Return to Work
For many of us it’s been a while since we have walked into our offices. As the country begins to open up there will be many new safety protocols that will be implemented. According to the Occupational Safety and Health Administration (OSHA), employers have the duty to provide a safe and healthful workplace. It’s important to listen to the recommendations of the CDC and your local governments to make sure you are complying with the proper reopening procedures. Here are our top 10 tips on returning to the office:
- Stagger your employees– There will be restrictions on the capacity of the workplace which means not everyone can return at once. Employers have the option to gradually bring back their staff in accordance with the law or they can create a schedule which allows for staggered returns on different days or times. At-risk employee should remain at home.
- Screen employees– This means taking temperatures and making sure your employees aren’t exhibiting any flu like symptoms. The days of coming to the office with a cold are over and employees who feel sick should work from home.
- Remove common touch products from the office and break rooms– To the extent possible, all common touch products such as paper goods and common area utilities should be removed or limited. This includes magazines in waiting rooms and business card displays. If you are still distributing paper goods in your office make sure they are from an automatic dispensing machine.
- Enact social distancing guidelines– Create rules that make sure employees are staying at least 6 feet apart. This might mean removing chairs in the break room or lobby and making sure employees aren’t in shared workspaces. If you do have a non-employee entering the office make sure they are not sitting in a crowded waiting area. Waiting in the car is an option or you can stagger the times non-employees are entering your office.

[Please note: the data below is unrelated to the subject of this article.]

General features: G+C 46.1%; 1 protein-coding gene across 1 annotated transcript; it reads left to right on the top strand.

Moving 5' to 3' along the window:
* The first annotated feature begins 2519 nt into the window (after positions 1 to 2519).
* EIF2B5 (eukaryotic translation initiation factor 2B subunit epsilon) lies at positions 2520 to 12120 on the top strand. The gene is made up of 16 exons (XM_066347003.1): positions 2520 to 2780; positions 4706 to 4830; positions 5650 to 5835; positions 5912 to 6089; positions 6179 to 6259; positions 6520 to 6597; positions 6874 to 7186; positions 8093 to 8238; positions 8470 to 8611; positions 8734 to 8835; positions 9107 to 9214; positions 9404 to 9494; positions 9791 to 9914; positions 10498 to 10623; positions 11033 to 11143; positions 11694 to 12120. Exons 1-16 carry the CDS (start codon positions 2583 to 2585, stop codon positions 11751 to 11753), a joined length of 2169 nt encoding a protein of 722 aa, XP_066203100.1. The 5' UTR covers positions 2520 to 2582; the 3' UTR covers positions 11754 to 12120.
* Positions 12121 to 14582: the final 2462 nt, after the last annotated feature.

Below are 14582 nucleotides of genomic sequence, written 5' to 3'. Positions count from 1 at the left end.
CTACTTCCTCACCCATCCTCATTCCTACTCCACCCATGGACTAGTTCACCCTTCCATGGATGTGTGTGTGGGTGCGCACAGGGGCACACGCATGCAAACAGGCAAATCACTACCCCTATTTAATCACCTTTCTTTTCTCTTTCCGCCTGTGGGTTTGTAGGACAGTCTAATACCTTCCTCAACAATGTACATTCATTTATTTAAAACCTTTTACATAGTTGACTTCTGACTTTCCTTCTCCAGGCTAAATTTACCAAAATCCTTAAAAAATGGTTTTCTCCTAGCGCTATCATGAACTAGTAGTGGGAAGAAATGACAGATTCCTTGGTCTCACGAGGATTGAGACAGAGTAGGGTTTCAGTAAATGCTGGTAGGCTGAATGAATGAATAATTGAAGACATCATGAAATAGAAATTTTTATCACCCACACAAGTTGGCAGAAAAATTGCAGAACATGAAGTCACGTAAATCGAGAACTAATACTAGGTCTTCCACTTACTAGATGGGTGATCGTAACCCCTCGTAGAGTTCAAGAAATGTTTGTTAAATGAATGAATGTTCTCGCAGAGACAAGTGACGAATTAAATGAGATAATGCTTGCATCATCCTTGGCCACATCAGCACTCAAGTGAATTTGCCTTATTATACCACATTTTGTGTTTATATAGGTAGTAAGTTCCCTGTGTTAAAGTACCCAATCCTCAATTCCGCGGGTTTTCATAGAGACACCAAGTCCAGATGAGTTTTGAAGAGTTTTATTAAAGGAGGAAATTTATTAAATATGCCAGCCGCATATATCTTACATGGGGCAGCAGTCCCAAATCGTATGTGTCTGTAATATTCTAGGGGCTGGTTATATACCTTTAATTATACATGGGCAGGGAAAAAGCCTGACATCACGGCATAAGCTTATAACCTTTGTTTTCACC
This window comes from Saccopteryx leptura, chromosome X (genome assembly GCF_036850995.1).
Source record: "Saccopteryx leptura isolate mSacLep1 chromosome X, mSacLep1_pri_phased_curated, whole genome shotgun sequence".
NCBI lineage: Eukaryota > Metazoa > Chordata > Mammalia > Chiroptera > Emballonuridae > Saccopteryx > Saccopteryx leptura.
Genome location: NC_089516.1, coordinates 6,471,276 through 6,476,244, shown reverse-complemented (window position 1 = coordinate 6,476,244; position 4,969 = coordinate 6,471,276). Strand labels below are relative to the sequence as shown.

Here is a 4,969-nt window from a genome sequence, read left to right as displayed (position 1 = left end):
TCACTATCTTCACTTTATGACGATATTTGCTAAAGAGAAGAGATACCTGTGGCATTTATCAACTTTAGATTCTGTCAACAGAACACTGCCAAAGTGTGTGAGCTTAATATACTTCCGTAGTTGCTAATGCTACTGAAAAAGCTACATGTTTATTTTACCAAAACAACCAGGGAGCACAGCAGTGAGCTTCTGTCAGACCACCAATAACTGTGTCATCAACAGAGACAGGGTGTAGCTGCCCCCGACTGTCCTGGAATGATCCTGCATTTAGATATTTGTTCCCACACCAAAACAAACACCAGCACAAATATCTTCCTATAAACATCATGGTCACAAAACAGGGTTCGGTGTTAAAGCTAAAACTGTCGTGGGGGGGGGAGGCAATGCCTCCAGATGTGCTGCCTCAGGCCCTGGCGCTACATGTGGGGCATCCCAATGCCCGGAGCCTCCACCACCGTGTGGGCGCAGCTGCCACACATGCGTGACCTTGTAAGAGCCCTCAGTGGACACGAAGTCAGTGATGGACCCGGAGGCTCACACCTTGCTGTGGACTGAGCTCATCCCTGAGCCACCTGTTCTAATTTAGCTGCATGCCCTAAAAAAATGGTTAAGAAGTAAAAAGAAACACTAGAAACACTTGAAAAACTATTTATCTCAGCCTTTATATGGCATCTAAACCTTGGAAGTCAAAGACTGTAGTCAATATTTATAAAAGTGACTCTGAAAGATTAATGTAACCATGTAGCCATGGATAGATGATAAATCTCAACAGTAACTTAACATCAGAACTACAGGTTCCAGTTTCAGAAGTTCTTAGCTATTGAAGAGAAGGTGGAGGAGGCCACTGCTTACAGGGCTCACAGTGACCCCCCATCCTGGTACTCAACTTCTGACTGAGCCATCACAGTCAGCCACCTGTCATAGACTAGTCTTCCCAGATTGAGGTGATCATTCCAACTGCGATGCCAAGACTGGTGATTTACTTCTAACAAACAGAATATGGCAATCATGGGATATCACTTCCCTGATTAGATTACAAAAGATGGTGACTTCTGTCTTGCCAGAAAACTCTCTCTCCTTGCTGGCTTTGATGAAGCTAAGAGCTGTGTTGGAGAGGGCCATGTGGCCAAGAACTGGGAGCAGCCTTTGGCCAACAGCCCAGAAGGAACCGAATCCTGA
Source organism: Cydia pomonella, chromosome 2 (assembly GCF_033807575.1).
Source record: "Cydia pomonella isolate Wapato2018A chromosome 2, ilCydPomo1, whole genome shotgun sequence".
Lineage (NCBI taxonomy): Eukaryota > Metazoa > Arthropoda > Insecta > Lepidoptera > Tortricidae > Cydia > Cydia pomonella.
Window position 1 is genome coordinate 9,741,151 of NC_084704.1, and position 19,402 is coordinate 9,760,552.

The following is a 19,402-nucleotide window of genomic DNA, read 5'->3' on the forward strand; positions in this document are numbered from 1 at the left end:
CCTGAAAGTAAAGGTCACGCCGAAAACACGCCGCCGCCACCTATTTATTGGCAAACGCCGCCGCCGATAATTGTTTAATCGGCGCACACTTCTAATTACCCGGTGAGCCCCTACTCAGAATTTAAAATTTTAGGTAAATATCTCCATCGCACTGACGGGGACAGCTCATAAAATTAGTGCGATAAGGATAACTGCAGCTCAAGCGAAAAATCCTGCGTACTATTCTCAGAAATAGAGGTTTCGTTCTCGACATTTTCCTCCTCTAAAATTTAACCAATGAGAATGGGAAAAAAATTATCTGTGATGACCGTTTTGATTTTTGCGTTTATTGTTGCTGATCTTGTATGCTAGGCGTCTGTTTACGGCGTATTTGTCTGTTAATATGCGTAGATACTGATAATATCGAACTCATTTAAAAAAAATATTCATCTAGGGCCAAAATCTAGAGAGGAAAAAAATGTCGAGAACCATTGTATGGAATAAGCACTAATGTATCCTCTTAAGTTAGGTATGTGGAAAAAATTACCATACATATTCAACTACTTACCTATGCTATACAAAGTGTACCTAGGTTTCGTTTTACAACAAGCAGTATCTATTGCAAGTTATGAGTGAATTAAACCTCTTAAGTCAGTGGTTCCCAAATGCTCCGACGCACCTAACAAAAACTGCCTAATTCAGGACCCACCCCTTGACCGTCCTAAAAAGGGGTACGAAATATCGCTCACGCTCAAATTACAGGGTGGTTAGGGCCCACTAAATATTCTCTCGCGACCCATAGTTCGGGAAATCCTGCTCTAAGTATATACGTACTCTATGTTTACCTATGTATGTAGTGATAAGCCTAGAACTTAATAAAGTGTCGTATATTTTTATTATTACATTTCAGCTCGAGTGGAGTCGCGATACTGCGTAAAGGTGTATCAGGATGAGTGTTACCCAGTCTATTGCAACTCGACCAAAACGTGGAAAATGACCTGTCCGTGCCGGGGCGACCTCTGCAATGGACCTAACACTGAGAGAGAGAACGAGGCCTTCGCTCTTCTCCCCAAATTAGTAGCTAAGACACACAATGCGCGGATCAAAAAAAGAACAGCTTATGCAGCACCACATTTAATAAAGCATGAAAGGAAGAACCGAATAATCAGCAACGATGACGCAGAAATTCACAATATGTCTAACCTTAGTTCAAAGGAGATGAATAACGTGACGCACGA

- Limit non-employees in the work place– It is a lot harder to control non-employees who enter your office and have them abide by your guidelines. If possible, encourage non-employees to not come to your office space and continue remote communications.
- Wear masks in common space areas– If employees do have to be in close proximity to one another it is important everyone wear a mask to reduce risk of exposure.
- Implement stringent cleaning procedures– Make sure all common areas are being cleaned often. This includes doors, light switches, faucet handles, air conditioning controllers, etc. Put signs up in the office encouraging employees to wash hands often and remind of your new procedures. An automatic soap and hand sanitizing dispenser will also be useful in keeping your office virus free.
- Restrict non-essential travel– Employees who are traveling are at a greater risk for infection and can bring infections back home. Try and restrict non-essential travel and if an employee does have to travel make sure they are not in contact with other employees immediately upon return.
- Continue remote services– Just because the offices are allowed to open doesn’t mean everyone needs to return to prior procedures. During the pandemic we have all learned new ways to offer services remotely and it can be advisable to continue some of those services to eliminate risk of exposure.
- Be mindful of your fellow co-workers– It’s important to note that everyone has been dealing with this pandemic differently and that is why it is important to be respectful of others. The rules in the office should err on the side of caution and might be more than what people are doing at home, but to be mindful of everyone’s different practices it is important to have these rules to make everyone feel comfortable and safe in the workplace.
We hope these tips help everyone return to work safely. As always, Glantzlaw is open and ready to assist if you have any legal questions.